20/20 is to my mind a better listen over all, in spite of the fact it's scrapped together to meet contractual obligations. The first two tracks "Do It Again" and "I Can Hear Music" get the album started strongly. The out take tracks "Break Away" and "Celebrate the News" have similar hit potential (even though they didn't chart all that well), showing signs how both Friends and 20/20 could have been better albums overall with a little better song selection and effort.
And "could have been better" is an impression both of these albums leave me with. I know the band well enough to see the potential there and appreciate the beauty in the recordings. Yet to my mind neither Friends nor 20/20 approaches Sunflower, Surf's Up, Wild Honey or Smiley Smile, not to mention Pet Sounds or anything prior. As it is, the combined albums on one CD represent a good value because you get a bigger slice of "what could have been.""
Bill Your 'Free Form FM Handi Cyber | Mahwah, NJ USA | 11/08/2009
(5 out of 5 stars)
"Friends was part of the aftershock after Smile imploded. Brian Wilson was quite ill, and the Beach Boys went from a huge wave of sound led by a mastero to a songwritting collective.
Initally, the songs here seemed slight--the title track, "Be Still," "Little Bird," all seemed irrelevent next to the Doors, Hendrix, RFK and Chicago. Hearing this album right after the broken promice of Smile must have seemed like a massive let down; maybe because Friends was a real album and Smile was an idealized, infinately possible abstraction--a musical perfect lover that never exisited.
Listeing now, however, Friends is nothing short of a pop materpiece, even though the songs are mini pieces. None have the Spectorian ambition of Pet Sounds, but all the harmonies are in tact.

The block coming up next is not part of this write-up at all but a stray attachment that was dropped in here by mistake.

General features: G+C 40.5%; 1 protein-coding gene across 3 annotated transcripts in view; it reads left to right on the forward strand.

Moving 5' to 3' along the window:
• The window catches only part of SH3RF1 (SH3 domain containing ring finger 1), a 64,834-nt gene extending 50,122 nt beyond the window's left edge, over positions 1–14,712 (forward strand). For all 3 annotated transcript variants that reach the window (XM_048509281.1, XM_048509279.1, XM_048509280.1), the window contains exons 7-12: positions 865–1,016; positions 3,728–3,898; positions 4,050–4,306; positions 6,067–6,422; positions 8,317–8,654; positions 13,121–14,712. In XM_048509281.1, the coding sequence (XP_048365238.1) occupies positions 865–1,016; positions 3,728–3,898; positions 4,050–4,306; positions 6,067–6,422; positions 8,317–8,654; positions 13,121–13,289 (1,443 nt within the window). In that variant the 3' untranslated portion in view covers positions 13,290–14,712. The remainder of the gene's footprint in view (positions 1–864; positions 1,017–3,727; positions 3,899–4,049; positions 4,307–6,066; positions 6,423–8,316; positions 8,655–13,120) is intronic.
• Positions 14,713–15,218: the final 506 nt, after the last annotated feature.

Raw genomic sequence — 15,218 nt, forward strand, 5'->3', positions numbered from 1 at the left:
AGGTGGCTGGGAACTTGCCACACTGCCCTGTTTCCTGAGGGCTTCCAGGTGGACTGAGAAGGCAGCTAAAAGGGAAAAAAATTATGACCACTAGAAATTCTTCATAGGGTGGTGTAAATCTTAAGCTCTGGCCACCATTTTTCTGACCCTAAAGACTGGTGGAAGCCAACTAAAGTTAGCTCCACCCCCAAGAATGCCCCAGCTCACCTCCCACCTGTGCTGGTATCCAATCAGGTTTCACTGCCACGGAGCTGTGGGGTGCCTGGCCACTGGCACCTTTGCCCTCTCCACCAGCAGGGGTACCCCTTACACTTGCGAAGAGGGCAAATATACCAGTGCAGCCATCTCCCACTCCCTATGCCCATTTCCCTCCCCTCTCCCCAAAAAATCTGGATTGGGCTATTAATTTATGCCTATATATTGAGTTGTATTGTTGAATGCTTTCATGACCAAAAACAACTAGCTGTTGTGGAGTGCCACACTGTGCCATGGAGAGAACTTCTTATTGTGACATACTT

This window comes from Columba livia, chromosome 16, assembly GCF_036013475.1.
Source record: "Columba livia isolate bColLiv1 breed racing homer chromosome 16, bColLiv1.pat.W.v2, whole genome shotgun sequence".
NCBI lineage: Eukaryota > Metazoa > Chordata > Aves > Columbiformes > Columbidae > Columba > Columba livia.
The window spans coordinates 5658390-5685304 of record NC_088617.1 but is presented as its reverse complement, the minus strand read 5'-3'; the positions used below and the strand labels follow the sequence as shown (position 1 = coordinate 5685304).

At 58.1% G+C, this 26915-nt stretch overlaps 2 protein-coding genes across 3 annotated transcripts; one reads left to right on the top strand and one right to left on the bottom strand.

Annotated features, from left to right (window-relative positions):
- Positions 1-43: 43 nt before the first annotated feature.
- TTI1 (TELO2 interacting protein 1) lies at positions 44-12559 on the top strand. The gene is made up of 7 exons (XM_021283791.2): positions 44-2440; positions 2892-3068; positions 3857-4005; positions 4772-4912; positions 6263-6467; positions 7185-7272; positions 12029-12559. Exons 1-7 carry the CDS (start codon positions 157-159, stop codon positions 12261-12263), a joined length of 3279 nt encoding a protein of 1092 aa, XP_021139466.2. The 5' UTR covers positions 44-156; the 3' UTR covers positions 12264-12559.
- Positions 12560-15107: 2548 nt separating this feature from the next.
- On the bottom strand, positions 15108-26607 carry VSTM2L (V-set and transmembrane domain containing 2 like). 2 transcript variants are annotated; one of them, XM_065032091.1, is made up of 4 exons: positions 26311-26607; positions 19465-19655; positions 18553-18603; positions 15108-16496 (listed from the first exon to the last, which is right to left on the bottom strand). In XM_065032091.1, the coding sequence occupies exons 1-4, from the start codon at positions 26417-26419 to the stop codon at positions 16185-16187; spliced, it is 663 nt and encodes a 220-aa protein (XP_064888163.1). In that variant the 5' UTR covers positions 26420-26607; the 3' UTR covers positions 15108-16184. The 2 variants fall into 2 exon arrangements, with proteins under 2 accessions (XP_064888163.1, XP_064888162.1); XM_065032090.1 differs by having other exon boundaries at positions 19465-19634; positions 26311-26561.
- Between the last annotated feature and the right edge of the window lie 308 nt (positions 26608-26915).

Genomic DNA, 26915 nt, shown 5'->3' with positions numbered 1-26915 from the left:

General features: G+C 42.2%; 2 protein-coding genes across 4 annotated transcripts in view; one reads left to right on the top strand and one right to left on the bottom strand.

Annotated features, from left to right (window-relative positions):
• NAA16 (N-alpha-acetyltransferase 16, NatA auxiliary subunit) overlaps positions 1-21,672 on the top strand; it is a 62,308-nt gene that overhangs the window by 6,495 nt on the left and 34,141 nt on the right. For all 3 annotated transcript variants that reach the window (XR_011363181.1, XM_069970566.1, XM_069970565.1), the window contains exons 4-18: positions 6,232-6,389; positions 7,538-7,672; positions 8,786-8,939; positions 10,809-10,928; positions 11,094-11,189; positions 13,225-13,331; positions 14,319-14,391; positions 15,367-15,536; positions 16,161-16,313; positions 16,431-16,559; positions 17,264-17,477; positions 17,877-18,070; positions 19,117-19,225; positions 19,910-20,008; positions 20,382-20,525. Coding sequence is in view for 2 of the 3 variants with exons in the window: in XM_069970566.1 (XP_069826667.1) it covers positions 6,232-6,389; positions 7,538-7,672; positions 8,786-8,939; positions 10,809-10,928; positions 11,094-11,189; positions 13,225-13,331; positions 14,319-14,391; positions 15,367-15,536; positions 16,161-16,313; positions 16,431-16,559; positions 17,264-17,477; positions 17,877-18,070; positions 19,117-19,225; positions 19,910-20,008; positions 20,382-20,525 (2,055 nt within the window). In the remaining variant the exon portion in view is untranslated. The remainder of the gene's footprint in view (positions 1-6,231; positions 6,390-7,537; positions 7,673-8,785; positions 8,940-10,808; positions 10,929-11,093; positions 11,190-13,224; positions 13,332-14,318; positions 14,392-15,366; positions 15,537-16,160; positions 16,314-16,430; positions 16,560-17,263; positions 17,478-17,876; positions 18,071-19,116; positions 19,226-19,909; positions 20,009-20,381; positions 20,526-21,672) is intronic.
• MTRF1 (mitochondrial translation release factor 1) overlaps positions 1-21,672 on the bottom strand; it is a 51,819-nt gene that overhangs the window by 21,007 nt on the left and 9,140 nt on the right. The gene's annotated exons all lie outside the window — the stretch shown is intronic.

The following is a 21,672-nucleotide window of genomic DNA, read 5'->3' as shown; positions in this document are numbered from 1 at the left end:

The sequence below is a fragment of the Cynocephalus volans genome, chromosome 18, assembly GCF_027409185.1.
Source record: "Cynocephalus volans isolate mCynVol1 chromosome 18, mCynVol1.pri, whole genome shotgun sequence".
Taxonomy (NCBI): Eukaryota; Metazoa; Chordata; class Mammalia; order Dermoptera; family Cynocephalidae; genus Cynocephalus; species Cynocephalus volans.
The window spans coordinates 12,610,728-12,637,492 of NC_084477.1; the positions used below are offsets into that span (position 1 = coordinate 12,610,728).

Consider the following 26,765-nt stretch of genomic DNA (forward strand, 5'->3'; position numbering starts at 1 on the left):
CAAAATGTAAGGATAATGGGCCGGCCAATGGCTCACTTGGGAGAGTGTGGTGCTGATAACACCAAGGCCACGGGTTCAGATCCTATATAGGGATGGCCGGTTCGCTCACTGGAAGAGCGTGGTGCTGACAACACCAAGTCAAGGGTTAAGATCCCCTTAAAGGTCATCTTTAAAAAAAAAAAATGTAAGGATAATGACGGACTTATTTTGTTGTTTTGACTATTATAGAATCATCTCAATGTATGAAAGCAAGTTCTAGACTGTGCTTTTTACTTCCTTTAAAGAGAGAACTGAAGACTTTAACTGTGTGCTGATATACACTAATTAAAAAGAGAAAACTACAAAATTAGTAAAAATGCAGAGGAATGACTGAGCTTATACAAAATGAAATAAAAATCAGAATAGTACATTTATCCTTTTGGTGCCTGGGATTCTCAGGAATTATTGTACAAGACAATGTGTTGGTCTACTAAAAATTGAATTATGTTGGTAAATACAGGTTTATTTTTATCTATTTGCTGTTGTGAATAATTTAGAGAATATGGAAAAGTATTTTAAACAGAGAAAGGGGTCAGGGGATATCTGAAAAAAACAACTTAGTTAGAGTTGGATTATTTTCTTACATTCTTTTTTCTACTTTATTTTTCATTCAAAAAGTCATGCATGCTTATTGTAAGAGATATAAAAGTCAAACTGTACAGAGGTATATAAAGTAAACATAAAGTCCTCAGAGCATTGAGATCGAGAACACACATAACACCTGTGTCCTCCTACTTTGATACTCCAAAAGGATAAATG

If the music is smaller in scale, the playing is still excellent as is the arranging; listen to the vibraphone on the title track or the way the Hammond Organ is used on "Be Still." If the latter were a Harrison track from the White Album, critics would have been singing its praises. "Busy Doing Nothing" is a Wilson bossa nova, and one of his best songs--a little super-8 movie of the genius convolessing in the LA mountins in 1968, hiding from the riots, assainations and demonstrations.
Don't forget that for every protest and riot in 1968, it was much more common to see regular people living small, quiet, domestic lives in a completely local world: no internet, no email, and TV and radio were for the most part indiginous to the area. Work, eat, love, gather the kids and check out Laugh In or the Lucy Show.
Friends does not so much ignore or reject the happenings of 1968 as it does provide a counterpoint to them; that laid back lifestyle that most Americans were actually still living at the time. Go down to the beach, light a fire, medetate, stay home and get work done without effort. Kind of nice if you think of it, no? Don't we all wish we had time for this, or that we could, even just for a day, go back to THAT 1968?--that nice, quiet sheltered slowness Friends represents.
You could make a plausable arugment that Friends, was in fact, the musical manafestation of the peaceful lifestyle the kids who moved to the communes were trying to achieve. The whole hippie dream on one little album
20/20 has some great work--"Be With Me" is dark, foggy nuance that rivals some of the best psychadelia, and "I can hear music" gives a hint of where Wilson could have taken his band had he been more productive during 1969s return to the roots trend in rock. (I'll bet if the Beach Boy's had used the Dominos minus Derek, it would have made one hell of a cosmic cowboy album) Ironically, "Cabinessence," amazing as it is, is out of place.
The album is a patchwork and does not have the conceptual tightness of Friends. But with the exception of a few clunkers--covering Old Man River in the middle of 1969 was NOT a smart idea, no matter how calming you were trying to sound--the patches are great and the record holds up as well as, say, any Guess Who or other middle of the road pop album of the period.
Good as 20/20 is, Friends is the classic here, and is one of the most overlooked albums of that OTHER 60s."